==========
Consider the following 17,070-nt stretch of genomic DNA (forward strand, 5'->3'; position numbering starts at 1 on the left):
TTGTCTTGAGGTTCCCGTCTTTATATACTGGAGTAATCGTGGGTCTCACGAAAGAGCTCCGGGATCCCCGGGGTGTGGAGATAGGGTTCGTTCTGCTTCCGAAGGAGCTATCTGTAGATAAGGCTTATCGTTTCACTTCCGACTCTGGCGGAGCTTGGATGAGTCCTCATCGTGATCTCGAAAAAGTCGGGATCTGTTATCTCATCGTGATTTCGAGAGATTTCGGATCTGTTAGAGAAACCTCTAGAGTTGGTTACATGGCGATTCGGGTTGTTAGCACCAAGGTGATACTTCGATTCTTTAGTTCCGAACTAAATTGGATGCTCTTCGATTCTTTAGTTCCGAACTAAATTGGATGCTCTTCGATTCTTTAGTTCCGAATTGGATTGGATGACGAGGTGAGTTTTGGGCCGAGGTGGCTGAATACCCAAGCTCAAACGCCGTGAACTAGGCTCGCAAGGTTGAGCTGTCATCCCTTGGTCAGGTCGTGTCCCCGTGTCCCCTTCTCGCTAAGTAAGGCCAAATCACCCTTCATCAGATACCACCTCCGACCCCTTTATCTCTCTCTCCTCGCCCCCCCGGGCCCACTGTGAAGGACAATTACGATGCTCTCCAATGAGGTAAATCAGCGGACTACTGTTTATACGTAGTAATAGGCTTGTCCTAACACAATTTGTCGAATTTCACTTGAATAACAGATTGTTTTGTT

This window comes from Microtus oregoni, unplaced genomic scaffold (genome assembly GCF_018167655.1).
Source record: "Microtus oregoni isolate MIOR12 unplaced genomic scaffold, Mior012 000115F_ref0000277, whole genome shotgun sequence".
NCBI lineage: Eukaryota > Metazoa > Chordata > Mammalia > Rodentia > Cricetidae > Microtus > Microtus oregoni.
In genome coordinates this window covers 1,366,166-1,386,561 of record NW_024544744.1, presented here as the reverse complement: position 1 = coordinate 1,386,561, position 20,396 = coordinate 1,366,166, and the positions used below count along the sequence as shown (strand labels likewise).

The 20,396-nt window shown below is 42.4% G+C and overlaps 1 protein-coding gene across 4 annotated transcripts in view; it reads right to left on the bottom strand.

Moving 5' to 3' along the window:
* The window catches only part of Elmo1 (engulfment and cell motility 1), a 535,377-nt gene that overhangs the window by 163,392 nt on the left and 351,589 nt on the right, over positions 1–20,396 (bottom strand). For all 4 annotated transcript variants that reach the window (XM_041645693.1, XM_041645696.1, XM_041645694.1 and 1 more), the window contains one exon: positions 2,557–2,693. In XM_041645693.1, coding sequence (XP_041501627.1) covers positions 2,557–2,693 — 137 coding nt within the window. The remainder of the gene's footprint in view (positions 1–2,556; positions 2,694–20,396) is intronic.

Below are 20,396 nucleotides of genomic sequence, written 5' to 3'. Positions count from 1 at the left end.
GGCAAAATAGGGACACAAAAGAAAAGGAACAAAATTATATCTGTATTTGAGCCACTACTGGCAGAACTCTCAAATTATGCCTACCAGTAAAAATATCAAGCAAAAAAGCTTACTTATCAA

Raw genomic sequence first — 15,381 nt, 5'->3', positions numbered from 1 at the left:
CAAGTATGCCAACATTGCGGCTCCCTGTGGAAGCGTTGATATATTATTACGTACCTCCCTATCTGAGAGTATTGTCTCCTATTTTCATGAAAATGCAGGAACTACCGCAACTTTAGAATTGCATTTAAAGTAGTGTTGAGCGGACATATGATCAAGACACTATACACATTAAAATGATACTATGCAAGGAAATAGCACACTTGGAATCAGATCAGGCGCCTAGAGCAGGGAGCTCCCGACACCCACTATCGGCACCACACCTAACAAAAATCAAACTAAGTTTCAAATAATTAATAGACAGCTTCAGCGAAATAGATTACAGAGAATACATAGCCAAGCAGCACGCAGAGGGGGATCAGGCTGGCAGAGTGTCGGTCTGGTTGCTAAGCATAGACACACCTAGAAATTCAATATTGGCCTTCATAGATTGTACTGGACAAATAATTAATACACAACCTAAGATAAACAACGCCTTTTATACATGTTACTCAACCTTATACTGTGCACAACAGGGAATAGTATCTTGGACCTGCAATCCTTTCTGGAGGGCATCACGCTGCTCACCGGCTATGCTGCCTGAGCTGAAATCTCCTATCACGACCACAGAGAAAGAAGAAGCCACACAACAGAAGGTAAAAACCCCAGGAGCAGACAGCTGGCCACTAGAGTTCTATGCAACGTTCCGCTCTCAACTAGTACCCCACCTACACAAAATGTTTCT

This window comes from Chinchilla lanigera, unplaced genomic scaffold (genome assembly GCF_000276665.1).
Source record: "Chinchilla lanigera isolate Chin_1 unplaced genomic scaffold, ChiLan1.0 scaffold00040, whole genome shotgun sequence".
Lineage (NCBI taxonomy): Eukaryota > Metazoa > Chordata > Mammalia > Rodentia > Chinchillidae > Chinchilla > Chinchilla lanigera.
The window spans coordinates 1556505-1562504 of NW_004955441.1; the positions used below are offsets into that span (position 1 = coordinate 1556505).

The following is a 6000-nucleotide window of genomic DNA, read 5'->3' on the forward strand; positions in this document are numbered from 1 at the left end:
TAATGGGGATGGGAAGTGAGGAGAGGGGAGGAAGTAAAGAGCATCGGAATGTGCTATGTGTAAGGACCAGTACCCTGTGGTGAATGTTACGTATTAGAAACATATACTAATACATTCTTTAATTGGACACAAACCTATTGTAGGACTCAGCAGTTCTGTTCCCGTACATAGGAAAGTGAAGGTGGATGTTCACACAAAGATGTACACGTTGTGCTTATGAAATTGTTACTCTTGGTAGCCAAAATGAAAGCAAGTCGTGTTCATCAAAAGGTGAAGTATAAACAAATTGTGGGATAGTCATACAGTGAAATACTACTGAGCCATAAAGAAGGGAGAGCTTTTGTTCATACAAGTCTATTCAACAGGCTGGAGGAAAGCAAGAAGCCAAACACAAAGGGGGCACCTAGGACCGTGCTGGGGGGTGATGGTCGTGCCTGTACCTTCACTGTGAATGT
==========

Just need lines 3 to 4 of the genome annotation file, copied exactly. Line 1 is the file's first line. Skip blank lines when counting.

This window comes from Microtus oregoni, unplaced genomic scaffold (genome assembly GCF_018167655.1).
Source record: "Microtus oregoni isolate MIOR12 unplaced genomic scaffold, Mior012 000115F_ref0000277, whole genome shotgun sequence".